Early evening walks are sublime -- sometimes. Roses are everywhere in our neighborhood, their scent wafting on the wind. Add to that jasmine, orange blossom and rock rose, and what we not-so-lovingly refer to around here as 'cum tree' blossoms, which are (I think) ornamental pear trees, and we get a sort of after-sex effect, sans the cigarette smoke. (This is an R-rated blog :D). We're extremely happy when the cum trees stop blooming.

Speaking on the topic of SEX, I had the most pleasant conversation with my 11-year-old son about how, as he puts it, flowers are the hoo-hoos and winkies of plants. Hmmmm. I asked him how he felt about plants showing their junk like that in public, and he just giggled and said, "Well, they look a heck of a lot better than ours do, so I guess it's ok." He then went on to poke the 'winky' of a stargazer lily blossom and exclaimed, "Ooh! It's gooey!"

Friday, April 06, 2007

Blossoms

The orange trees are in full bloom! Ah, what a scent.

I took a tablecloth and spread it under a tree and then tapped branches until the cloth was covered with luscious waxy white blossoms.

They're stewing in organic grape alcohol. We're on two-fold moving to three-fold tomorrow.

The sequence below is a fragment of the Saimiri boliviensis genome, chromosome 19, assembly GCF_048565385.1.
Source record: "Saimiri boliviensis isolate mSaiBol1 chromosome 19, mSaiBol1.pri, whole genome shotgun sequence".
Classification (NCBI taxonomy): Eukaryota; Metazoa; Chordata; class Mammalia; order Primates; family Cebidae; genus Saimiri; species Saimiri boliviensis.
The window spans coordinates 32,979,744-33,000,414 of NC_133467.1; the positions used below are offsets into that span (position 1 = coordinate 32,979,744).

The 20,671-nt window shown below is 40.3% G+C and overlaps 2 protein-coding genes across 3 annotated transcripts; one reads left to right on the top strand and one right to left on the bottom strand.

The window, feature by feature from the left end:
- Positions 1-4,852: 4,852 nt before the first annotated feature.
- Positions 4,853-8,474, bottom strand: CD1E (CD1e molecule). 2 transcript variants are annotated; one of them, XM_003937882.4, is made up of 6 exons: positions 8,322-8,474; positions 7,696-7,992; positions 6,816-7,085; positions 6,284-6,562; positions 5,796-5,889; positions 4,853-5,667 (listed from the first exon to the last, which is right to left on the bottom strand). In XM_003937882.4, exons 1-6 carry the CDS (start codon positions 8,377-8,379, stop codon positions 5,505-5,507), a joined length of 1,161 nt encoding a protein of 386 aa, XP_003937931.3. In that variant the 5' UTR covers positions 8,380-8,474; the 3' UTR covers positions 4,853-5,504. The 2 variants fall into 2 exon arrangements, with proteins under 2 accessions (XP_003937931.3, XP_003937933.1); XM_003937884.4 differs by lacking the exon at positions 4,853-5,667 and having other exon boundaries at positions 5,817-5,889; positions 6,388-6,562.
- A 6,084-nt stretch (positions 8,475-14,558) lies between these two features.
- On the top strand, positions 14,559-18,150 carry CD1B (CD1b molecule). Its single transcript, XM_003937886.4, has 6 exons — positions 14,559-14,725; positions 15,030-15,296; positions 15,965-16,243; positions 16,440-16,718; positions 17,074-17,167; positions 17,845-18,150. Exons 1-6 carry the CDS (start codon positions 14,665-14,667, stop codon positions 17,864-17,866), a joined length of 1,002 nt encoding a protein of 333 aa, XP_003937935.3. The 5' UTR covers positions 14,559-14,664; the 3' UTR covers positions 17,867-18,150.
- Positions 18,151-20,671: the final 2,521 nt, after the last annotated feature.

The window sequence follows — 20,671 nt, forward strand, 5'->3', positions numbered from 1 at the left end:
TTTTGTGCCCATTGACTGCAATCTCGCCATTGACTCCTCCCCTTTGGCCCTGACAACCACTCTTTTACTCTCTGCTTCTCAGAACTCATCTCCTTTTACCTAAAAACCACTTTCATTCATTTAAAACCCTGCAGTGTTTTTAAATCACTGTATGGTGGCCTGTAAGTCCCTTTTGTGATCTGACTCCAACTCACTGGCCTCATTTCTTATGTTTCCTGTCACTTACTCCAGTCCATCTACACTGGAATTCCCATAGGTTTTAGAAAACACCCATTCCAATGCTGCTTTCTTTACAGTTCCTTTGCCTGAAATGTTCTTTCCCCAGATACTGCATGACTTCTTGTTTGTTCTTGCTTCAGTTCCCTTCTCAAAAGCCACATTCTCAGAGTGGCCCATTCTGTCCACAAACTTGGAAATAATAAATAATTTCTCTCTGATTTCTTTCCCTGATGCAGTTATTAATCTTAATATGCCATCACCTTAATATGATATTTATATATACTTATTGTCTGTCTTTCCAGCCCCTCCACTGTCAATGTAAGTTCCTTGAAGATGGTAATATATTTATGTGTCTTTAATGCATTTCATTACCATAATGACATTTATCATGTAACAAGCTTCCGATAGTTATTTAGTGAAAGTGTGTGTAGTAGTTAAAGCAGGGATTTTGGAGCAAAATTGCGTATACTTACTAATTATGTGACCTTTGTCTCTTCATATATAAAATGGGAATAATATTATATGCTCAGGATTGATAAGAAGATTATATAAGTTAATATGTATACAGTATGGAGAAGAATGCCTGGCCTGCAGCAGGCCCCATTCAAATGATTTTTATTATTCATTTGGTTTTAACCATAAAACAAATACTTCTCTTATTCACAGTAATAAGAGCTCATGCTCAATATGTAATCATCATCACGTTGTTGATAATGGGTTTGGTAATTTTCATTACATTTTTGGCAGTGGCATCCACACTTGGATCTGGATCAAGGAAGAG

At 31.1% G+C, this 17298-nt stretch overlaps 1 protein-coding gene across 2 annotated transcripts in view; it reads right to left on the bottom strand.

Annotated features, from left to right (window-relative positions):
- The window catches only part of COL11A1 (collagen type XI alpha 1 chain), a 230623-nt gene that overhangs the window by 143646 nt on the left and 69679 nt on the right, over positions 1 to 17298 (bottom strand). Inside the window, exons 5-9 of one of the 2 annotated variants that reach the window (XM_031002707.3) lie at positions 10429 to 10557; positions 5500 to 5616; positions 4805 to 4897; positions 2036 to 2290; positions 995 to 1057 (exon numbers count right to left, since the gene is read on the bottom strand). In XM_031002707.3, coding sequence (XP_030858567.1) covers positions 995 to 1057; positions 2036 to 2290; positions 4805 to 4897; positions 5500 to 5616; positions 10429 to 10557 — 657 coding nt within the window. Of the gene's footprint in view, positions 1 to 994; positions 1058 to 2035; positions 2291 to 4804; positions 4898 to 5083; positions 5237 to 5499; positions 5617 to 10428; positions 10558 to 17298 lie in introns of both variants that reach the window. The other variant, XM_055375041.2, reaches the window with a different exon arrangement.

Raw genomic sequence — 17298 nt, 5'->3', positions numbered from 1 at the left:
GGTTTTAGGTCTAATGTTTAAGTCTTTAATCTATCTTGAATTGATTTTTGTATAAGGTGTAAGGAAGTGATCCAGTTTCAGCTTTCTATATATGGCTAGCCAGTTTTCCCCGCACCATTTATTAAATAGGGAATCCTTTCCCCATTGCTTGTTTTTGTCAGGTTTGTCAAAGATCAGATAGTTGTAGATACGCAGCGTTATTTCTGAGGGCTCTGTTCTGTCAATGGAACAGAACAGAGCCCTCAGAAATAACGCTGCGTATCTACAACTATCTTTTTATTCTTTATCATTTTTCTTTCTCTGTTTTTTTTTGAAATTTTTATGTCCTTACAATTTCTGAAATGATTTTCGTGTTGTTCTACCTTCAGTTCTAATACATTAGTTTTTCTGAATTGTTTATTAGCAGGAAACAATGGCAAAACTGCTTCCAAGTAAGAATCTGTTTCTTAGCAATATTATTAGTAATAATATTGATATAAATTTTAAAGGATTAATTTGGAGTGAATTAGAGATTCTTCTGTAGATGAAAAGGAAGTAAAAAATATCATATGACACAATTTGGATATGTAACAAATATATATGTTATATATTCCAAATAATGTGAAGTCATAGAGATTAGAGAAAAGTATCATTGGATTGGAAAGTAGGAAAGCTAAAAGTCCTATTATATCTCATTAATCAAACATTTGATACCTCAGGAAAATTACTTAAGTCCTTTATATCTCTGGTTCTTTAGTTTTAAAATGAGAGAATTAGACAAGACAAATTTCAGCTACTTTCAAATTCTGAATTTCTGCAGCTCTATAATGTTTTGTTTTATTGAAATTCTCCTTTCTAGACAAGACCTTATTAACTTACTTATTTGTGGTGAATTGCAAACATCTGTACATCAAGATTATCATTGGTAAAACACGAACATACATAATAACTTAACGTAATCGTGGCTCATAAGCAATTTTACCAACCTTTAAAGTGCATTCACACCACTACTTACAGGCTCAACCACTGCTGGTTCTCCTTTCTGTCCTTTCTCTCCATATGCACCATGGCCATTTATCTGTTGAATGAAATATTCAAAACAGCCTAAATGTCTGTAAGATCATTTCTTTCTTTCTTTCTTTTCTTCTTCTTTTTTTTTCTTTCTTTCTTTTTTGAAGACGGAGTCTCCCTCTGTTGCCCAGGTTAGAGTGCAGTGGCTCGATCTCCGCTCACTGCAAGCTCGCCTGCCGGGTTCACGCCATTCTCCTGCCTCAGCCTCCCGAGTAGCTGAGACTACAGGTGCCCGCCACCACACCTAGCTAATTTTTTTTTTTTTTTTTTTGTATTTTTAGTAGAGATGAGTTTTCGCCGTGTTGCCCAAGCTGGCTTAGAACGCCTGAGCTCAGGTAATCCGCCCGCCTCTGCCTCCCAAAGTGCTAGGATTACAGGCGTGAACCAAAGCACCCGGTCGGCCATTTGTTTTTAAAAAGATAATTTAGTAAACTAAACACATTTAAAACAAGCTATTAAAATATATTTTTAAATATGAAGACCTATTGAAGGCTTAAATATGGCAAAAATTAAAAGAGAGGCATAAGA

Skin time is up to 20 minutes.

Mmmmmm, blossoms!

Thursday, April 05, 2007

Innovation and Discovery

I've learned a lot over the past few years about scent and people who create scent. One of the most surprising and pleasant discoveries was that they're not all in it for the money, or the fame, or even accolades on a small scale. Some are in it because they're artists. Mostly unschooled, but definitely not uneducated, wildly talented, and almost completely unthreatened by those others, the pushers and pimps and glory seekers.

I have a great deal of respect for those who draw outside of the lines and still manage to create something innovative and unexpected and completely beautiful. And then they move on. They don't beat to death their last shining moment; instead opting to discover the next one. So maybe it isn't good business acumen to seem so indecisive. Maybe, just maybe, that isn't it at all. Maybe these blessed souls are tapped into some higher power that stretches beyond the all mighty dollar. Maybe it isn't business at all.

Diluted mate absolute about a week ago -- what a special scent it is. I used to burn mate smudge sticks and loved the way they smelled. Almost like vanilla or tonka, but herby and green and pot-like.

Also hooked up with hiba wood. Very spiritual. I 'get' temples and incense when I smell it.

The famed 'Ivy Challenge' is finally, definitely and completely (for me, anyway) done. The last bit of the puzzle was the mate.

Innovators of the Week:
Sheryl Karas
Laurie Stern
Sara Phillips
Roxana Villa

Discovery of the Week:

Mate absolute blended with orris root butter.